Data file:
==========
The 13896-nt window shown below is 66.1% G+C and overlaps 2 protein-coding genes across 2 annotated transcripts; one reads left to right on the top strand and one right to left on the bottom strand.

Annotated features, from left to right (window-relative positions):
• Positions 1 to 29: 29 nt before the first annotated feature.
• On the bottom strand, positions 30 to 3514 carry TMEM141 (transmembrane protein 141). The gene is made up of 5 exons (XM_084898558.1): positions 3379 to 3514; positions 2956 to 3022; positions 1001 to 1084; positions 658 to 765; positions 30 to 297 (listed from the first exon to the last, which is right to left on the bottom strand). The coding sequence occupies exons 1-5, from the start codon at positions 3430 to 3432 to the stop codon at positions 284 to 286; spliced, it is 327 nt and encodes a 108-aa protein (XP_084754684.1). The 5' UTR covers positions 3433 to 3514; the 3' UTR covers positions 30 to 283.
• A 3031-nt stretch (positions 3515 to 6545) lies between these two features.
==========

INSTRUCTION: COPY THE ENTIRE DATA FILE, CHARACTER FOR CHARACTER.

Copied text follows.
The 13896-nt window shown below is 66.1% G+C and overlaps 2 protein-coding genes across 2 annotated transcripts; one reads left to right on the top strand and one right to left on the bottom strand.

Annotated features, from left to right (window-relative positions):
• Positions 1 to 29: 29 nt before the first annotated feature.
• On the bottom strand, positions 30 to 3514 carry TMEM141 (transmembrane protein 141). The gene is made up of 5 exons (XM_084898558.1): positions 3379 to 3514; positions 2956 to 3022; positions 1001 to 1084; positions 658 to 765; positions 30 to 297 (listed from the first exon to the last, which is right to left on the bottom strand). The coding sequence occupies exons 1-5, from the start codon at positions 3430 to 3432 to the stop codon at positions 284 to 286; spliced, it is 327 nt and encodes a 108-aa protein (XP_084754684.1). The 5' UTR covers positions 3433 to 3514; the 3' UTR covers positions 30 to 283.
• A 3031-nt stretch (positions 3515 to 6545) lies between these two features.